July 9, 2024

The Future of Content Discovery

Loring Weisenberger
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Content discovery is a critical part of any producer’s job. From Irving Thalberg to Kathleen Kennedy, the key to movie magic has always been an ability to sniff out the most compelling stories possible. 

Yet surprisingly, the practice of content discovery itself has evolved very little over the last century of Hollywood filmmaking. Many of today’s content discovery tools and processes are indistinguishable from those established so many decades in the past. 

But that may be changing.

We spoke to industry expert Todd Hoffman for the inside scoop on all things content discovery and IP management. Below, we’ll break down the basics of finding stories, the challenges of doing so in the current industry, and how Hoffman’s content discovery platform StoryScout is revolutionizing the practice altogether. 

Introducing Todd Hoffman

Todd Hoffman is a 30-year veteran of filmmaking and agenting at both the studio and independent levels. After a 13-year career at ICM, where he ran the Media Rights Group, in 2013 he founded Storied Media Group (SMG) where his affinity for IP packaging and sales became the core of an innovative approach to the traditional agency model.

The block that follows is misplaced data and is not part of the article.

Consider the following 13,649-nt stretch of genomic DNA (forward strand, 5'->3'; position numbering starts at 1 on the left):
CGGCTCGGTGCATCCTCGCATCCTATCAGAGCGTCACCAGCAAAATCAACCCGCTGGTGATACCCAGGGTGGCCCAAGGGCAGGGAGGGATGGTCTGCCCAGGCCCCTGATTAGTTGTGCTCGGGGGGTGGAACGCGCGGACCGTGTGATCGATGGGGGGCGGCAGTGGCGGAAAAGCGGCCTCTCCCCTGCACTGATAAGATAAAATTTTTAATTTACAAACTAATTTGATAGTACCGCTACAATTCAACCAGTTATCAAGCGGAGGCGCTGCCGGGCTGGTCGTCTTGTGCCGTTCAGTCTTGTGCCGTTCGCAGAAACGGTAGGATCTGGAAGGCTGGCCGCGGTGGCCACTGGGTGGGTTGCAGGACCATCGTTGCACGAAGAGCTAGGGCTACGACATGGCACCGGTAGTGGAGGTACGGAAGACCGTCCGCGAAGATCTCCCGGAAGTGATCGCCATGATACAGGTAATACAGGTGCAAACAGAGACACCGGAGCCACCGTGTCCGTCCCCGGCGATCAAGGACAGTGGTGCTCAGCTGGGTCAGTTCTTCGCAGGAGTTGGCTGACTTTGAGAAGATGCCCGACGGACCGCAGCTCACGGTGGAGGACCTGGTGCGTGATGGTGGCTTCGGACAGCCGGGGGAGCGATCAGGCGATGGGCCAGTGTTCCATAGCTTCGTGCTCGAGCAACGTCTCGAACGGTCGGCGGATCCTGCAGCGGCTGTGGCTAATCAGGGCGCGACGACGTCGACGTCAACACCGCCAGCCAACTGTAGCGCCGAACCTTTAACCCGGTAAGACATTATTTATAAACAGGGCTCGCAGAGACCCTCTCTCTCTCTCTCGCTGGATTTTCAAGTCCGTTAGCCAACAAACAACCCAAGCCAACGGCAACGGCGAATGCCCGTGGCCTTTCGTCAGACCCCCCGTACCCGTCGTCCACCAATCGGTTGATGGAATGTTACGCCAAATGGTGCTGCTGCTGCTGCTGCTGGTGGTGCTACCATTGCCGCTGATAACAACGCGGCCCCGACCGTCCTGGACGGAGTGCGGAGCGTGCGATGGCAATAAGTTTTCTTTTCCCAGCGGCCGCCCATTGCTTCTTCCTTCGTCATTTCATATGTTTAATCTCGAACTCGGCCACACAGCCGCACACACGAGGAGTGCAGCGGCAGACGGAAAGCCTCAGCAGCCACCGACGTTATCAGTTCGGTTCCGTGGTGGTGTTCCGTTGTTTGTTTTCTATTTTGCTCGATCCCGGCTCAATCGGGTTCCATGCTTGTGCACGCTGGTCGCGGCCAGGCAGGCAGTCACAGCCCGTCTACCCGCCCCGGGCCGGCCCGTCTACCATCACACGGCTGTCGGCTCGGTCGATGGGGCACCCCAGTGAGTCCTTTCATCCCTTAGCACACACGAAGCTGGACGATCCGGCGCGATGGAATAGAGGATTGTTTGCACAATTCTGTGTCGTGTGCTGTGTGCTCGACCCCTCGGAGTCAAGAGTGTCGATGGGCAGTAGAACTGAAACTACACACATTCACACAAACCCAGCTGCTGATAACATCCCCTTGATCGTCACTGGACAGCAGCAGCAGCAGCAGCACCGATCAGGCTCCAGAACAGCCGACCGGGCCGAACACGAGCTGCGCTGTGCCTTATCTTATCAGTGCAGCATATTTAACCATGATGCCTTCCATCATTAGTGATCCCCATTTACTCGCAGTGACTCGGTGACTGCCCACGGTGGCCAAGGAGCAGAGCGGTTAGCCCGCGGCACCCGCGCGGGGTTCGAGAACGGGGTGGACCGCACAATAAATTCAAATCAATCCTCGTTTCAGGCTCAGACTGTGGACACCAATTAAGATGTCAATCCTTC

Today, Hoffman and SMG are further disrupting the norms of agency representation with StoryScout, a content discovery platform that empowers both producers and publishers to source intellectual property with more ease, speed, and precision than ever before.

We’ll take a closer look at StoryScout later on, but first let’s check out the big picture of what it takes to find stories for films and television. 

What is content discovery?

By its most simplistic definition, content discovery is exactly what it sounds like. It is the practice of finding stories upon the basis of which you will produce content.

The Future of Content Discovery - Wrapbook - Headlines
StoryScout streamlines how producers and filmmakers find viable story ideas through its comprehensive sourcing platform.

In practice, though, it can mean many things. For one project, content discovery might mean finding an incredible screenplay or tantalizing pitch. For another, it could mean finding source material in one medium that you want to adapt into another. It could be a bestselling book, a prize-winning news article, a runaway hit comic, or even a viral post from social media

In other words, valuable ideas can come from anywhere. The process of finding a good story is inherently open-ended because the process is only limited by imagination. 

However, the apparent simplicity of content discovery belies its complex reality in the production of film and television. 

Content discovery is existential